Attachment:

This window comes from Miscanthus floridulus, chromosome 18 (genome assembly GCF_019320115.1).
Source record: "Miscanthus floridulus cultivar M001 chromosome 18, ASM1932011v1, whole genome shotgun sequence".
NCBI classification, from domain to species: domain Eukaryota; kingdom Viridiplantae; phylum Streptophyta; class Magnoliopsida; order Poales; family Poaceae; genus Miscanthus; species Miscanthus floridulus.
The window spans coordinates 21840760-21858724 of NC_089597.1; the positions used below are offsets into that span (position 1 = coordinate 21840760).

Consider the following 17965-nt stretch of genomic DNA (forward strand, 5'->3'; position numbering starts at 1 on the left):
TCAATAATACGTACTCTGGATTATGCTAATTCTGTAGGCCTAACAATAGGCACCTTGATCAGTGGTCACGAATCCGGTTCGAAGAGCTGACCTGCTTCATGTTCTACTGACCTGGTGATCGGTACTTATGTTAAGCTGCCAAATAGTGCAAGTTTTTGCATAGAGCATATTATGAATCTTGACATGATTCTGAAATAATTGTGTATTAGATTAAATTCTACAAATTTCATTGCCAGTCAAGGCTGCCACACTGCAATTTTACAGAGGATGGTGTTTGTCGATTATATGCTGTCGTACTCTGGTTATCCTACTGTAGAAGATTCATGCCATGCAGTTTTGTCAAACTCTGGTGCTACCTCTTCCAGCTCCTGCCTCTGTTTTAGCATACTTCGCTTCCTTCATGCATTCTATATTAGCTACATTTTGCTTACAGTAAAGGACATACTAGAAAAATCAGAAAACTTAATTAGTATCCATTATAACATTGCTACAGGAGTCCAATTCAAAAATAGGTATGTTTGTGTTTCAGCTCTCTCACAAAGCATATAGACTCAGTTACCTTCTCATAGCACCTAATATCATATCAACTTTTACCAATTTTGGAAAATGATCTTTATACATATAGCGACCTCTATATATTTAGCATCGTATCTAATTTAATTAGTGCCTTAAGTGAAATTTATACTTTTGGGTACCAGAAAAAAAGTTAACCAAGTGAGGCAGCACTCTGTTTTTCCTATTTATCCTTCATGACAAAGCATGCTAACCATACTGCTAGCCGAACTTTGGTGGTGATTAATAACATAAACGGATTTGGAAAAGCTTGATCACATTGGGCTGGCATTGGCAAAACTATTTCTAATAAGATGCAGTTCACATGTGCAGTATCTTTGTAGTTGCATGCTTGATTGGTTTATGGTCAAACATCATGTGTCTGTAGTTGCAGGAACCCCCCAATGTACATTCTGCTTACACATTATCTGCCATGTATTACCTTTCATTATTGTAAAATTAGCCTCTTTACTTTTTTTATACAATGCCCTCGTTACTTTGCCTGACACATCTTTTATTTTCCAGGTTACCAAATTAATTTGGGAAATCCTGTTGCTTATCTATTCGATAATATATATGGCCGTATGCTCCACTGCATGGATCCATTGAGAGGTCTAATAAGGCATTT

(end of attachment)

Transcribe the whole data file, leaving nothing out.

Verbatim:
This window comes from Miscanthus floridulus, chromosome 18 (genome assembly GCF_019320115.1).
Source record: "Miscanthus floridulus cultivar M001 chromosome 18, ASM1932011v1, whole genome shotgun sequence".
NCBI classification, from domain to species: domain Eukaryota; kingdom Viridiplantae; phylum Streptophyta; class Magnoliopsida; order Poales; family Poaceae; genus Miscanthus; species Miscanthus floridulus.
The window spans coordinates 21840760-21858724 of NC_089597.1; the positions used below are offsets into that span (position 1 = coordinate 21840760).

Consider the following 17965-nt stretch of genomic DNA (forward strand, 5'->3'; position numbering starts at 1 on the left):
TCAATAATACGTACTCTGGATTATGCTAATTCTGTAGGCCTAACAATAGGCACCTTGATCAGTGGTCACGAATCCGGTTCGAAGAGCTGACCTGCTTCATGTTCTACTGACCTGGTGATCGGTACTTATGTTAAGCTGCCAAATAGTGCAAGTTTTTGCATAGAGCATATTATGAATCTTGACATGATTCTGAAATAATTGTGTATTAGATTAAATTCTACAAATTTCATTGCCAGTCAAGGCTGCCACACTGCAATTTTACAGAGGATGGTGTTTGTCGATTATATGCTGTCGTACTCTGGTTATCCTACTGTAGAAGATTCATGCCATGCAGTTTTGTCAAACTCTGGTGCTACCTCTTCCAGCTCCTGCCTCTGTTTTAGCATACTTCGCTTCCTTCATGCATTCTATATTAGCTACATTTTGCTTACAGTAAAGGACATACTAGAAAAATCAGAAAACTTAATTAGTATCCATTATAACATTGCTACAGGAGTCCAATTCAAAAATAGGTATGTTTGTGTTTCAGCTCTCTCACAAAGCATATAGACTCAGTTACCTTCTCATAGCACCTAATATCATATCAACTTTTACCAATTTTGGAAAATGATCTTTATACATATAGCGACCTCTATATATTTAGCATCGTATCTAATTTAATTAGTGCCTTAAGTGAAATTTATACTTTTGGGTACCAGAAAAAAAGTTAACCAAGTGAGGCAGCACTCTGTTTTTCCTATTTATCCTTCATGACAAAGCATGCTAACCATACTGCTAGCCGAACTTTGGTGGTGATTAATAACATAAACGGATTTGGAAAAGCTTGATCACATTGGGCTGGCATTGGCAAAACTATTTCTAATAAGATGCAGTTCACATGTGCAGTATCTTTGTAGTTGCATGCTTGATTGGTTTATGGTCAAACATCATGTGTCTGTAGTTGCAGGAACCCCCCAATGTACATTCTGCTTACACATTATCTGCCATGTATTACCTTTCATTATTGTAAAATTAGCCTCTTTACTTTTTTTATACAATGCCCTCGTTACTTTGCCTGACACATCTTTTATTTTCCAGGTTACCAAATTAATTTGGGAAATCCTGTTGCTTATCTATTCGATAATATATATGGCCGTATGCTCCACTGCATGGATCCATTGAGAGGTCTAATAAGGCATTT